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Recently I have been learning Python implementations on Raspberry Pi's GPIO system. I'm interested in wireless sensor network examples and decided to make a fire alarm system using MQ-2 sensor as the gas detector and Raspberry Pi as the main server (i think). My first lead to build this project was this link.

http://www.learningaboutelectronics.com/Articles/MQ-2-smoke-sensor-circuit-with-raspberry-pi.php

After I bought everything I need to build the circuit according to the tutorial, the program won't run itself. To make the sensor works, I finally realized that I had to install wiringPi and Spidev, which was actually not mentioned in the tutorial. In order to fully run the smoke sensing program, the user must implement the botbook_mcp3002 library that I found on internet, which was also not provided in the tutorial. I'm assumming that the writer of this short tutorial made it unwillingly and was being lazy too.

My realization of spidev on mcp3002 was helped by this second link -> http://raspberry.io/projects/view/reading-from-a-mcp3002-analog-to-digital-converter/ . It helped me a lot to try the mcp3002 ADC and explain everything clearly. The circuit diagram on the first link didn't work so now I'm using the mcp3002 picture on the second link. I replaced the trim potentiometer with the MQ-2 sensor (removed the resistor too). By joining the two tutorials, I was able to build the first phase of my desired fire alarm system and later develope it into a mobile app. Here is the simple code from the tutorial.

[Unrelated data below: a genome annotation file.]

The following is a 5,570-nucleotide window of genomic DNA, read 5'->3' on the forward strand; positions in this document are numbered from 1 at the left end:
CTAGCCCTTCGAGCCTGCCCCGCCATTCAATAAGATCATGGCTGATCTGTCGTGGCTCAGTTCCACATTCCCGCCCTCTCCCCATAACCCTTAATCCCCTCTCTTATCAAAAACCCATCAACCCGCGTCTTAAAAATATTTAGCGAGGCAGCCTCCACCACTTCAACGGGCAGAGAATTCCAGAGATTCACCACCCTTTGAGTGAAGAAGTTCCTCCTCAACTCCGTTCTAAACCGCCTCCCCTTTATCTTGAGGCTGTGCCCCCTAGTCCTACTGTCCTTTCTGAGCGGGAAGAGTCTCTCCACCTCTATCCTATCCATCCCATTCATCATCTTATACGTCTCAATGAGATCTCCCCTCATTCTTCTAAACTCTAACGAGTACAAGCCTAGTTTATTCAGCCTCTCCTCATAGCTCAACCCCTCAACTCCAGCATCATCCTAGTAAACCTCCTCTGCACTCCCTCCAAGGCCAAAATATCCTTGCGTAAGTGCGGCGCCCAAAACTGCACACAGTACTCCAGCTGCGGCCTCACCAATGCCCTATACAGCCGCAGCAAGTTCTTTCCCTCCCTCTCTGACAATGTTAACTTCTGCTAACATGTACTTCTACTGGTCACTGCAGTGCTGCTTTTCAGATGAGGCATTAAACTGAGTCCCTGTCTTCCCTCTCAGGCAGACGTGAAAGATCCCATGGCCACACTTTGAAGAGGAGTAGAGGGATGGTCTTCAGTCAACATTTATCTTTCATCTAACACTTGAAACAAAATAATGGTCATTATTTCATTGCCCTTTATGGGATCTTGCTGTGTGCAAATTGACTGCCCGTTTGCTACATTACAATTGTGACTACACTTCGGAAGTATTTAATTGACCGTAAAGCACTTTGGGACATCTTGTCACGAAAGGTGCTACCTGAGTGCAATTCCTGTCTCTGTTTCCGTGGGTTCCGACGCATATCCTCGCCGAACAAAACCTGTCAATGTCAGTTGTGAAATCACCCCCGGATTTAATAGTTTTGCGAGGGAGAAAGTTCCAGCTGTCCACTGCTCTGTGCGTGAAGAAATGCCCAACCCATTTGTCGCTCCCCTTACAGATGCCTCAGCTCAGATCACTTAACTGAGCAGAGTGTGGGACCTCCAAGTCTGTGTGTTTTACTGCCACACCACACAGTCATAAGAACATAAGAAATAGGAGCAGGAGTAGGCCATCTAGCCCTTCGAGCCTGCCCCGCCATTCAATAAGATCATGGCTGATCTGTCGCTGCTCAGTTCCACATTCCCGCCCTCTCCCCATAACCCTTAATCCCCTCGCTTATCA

import time
import botbook_mcp3002 as mcp

smokeLevel= 0

def readSmokeLevel():
    global smokeLevel
    smokeLevel= mcp.readAnalog()

def main():
    while True:
        readSmokeLevel()
        print ("Current smoke level is %i " % smokeLevel) #
        if smokeLevel > 120:
            print("Smoke detected")
        time.sleep(0.5)

if__name__=="__main__":
    main()

Some people said that sensors work better with arduino devices, since it is made to work in real-time with the needed voltage current for the sensor. But here I want to prove that Raspbery Pi can work with sensors too. That's why the MCP3002 analog-to-digital converter is necessary for this project. My problem now is the output value of smoke sensing system with Raspberry Pi based on the code above only represents one single value. It doesn't distinguish between smoke level, LPG level, and other flammable gases. Some youtube videos show me that arduino can actually show different values at the same time. So what should I add or do to the python code above in order to distinguish the values in Raspberry Pi? Any suggestion or ideas will be appreciated.

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I'm afraid that you can't distinguish between the different gasses with that sensor. The sensor has only one analog output and is 'sensitive' to the different gases all at the same time. Those sensors tend to be used in buildings where they know that only one type of gas is likely to be present.

  • so it means that I need to use three mq-2 sensors to detect one of each gas?? will that be possible too?? – Evorio Apr 14 '15 at 14:21
  • @Evorio See playground.arduino.cc/Main/MQGasSensors for a description of the MQ-x series sensors. You'd need an analogue channel per sensor. So perhaps an MCP3004/8 would be a better choice. – joan Apr 14 '15 at 14:26
  • The problem isn't the A2D he's using. The problem is the sensor itself. The sensor detects all the gases it detects all at the same time. It has only one analog output, so only one reading can be taken. Having multiple sensors won't help either because the sensor cannot be configured as to which gas will be detected. – recantha Apr 14 '15 at 14:32
  • @joan thanks maybe that will work. I'll just have to switch from mcp3002 to mcp3004 then. – Evorio Apr 14 '15 at 15:03
  • @recantha maybe you're right, when i read the mq-2 capabilities on flammable gases i thought it can separate the values for each gas. I was mistaken after all. thanks for the reply. – Evorio Apr 14 '15 at 15:04

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